Nagiko’s father was a calligrapher, and when she was a little girl he would write his birthday greetings on her face. Her mother would read aloud from a 1,000-year-old manuscript, (italics) The Pillow Book of Sei Shonagon, (unital) which dealt among other things with the arts of love. Because children invest their birthdays with enormous importance, it’s no wonder that when Nagiko grows up she finds a powerful link between calligraphy, human flesh, poetry, and sexuality.
Peter Greenaway, born in Australia, long working in England, is not so far from Nagiko himself. His films also work by combining images, words, quotations and sexual situations. He uses the screen as Nagiko uses flesh, finding an erotic charge not just in the words, but in the surface they are written on, His new film “The Pillow Book,” starring Vivian Wu (from “The Last Emperor”), is a seductive and elegant story that combines a millennium of Japanese art and fetishes with the story of a neurotic modern woman who tells a lover: “Treat me like the pages of a book.” Early in Nagiko’s life, she sees something she was not intended to see: Her father’s publisher (Yoshi Oida), forcing her father (Ken Ogata) to have sex as the price of getting a book published. On another occasion, when she is 6 or 7, she is introduced to the publisher’s 10-year-old nephew, and told this will be her future husband. These events set up fundamental tensions in her life, and as an adult, unhappily married to the publisher’s nephew, she begins keeping her own pillow book. The nephew (Ken Mitsuishi) is a shallow dolt, who finds her book and in a jealous rage burns her papers and then their house.
Nagiko flees from Kyoto to Hong Kong, where eventually she finds work as a fashion model and begins to seek lovers who will fulfill her dreams. For her the appearance of a person’s handwriting is more important than the surfaces of his face; she wants to be used as a book, to be written on, to be read.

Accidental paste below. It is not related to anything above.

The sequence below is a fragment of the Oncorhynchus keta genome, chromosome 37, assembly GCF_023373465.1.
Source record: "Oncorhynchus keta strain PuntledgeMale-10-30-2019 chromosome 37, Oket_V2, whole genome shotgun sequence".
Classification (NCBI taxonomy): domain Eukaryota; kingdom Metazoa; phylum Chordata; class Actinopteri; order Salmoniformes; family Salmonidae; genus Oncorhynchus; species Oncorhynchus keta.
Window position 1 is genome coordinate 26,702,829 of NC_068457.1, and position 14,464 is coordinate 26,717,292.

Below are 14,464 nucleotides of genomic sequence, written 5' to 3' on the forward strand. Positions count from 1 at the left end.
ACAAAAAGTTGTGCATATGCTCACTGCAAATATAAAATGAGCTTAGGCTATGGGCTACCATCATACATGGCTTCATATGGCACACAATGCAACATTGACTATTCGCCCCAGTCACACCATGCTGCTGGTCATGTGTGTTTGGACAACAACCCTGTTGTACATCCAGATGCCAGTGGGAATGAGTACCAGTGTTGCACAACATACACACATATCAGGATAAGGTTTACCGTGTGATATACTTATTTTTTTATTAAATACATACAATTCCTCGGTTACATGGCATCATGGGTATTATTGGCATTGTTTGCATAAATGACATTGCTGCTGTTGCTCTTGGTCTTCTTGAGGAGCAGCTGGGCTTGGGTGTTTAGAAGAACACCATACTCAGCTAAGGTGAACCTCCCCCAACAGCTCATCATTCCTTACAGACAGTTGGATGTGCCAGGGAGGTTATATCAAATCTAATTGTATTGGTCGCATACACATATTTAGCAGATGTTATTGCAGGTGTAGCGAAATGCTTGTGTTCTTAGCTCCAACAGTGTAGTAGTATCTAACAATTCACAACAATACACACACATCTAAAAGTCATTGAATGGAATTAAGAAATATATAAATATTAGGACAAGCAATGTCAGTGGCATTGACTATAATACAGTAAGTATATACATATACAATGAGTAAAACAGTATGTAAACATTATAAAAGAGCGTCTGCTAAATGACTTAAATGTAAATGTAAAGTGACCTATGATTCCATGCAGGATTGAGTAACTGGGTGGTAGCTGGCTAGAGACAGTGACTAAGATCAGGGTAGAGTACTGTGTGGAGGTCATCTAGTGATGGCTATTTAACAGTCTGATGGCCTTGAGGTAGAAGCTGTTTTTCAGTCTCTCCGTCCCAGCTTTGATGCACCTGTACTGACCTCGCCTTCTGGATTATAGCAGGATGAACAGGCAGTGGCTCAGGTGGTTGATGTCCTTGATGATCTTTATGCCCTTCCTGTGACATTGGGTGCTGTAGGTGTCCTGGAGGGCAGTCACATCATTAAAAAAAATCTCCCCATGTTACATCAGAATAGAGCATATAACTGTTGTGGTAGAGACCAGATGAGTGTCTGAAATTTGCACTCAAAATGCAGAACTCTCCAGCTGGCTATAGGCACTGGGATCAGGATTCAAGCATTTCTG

Her fetish ties in with two ancient Japanese artistic practices. One is the art of tattooing, which can be much more elegant and artistic than in the west, and is used by the yakuza as a way of bonding with their criminal brothers. It can be seen as a form of submission–to the will of the tattoo artist, to the will of the group dictating the tattoos, or simply in the willingness of a person to be used as an object.
The other practice is the long-standing Japanese tradition in art of deliberately exposing the artificiality of a work of art. Realism is less prized than style. Landscapes may use great realistic detail, and then have captions written on them, or the bright red artist’s mark. Kabuki and Noh theater overlay their stories with ancient layers of style and tradition. To write a poem on a body is much the same as writing it on a landscape: The word and the image create a tension.
Greenaway, whose work includes “The Draughtsman’s Contract,” “The Cook, the Thief, His Wife and Her Lover” and “Prospero’s Books,” uses an essentially Japanese technique. He likes to build up his images in layers, combining film and video, live action and paintings, spoken narration and visual texts. He shoots in color, b&w, and subtle tints. Here he tells a lurid story of sexuality, fetishism and betrayal, in an elegant and many-faceted way.
The story itself is simple. In Hong Kong, Nagiko takes a British lover, Jerome (Ewan McGregor). He is a good lover and a bad calligrapher; certainly his handwriting is not good enough to decorate her body. Meanwhile, Nagiko’s book has been rejected by the publisher (the very same publisher who has caused her so much unhappiness). Jerome hits on an inspiration: Why not use his body as her book, which he will then take to the publisher? She decorates his body, he goes to the publisher, and the publisher and Jerome end by making love–which for Nagiko is a betrayal that spirals back through all her memories.
One of the most elegant parts of the film comes toward the end, as Greenaway illustrates the pages of Nagiko’s pillow book. She has used each part of the body for the appropriate texts, even writing on ears and tongues, and here the words (Japanese, English, printed, spoken, Kanji) take on a sort of mystical, abstract quality. The talkies chained pictures to words; Greenaway finds a way out by using words as pictures. Greenaway once said something that perfectly describes his work: “I don’t make pictures that have a sell-by date.” Most new American movies have a limited shelf life. They’re put in the theaters to sink or swim. If they haven’t sold in a week or two, they’re yanked like stale bread. Greenaway’s notion is that his movies stand outside the ordinary distribution channels. You may see them today or in 10 years, as you choose. And when you are ready.
Roger Ebert, Chicago Sun Times, 4th July 1997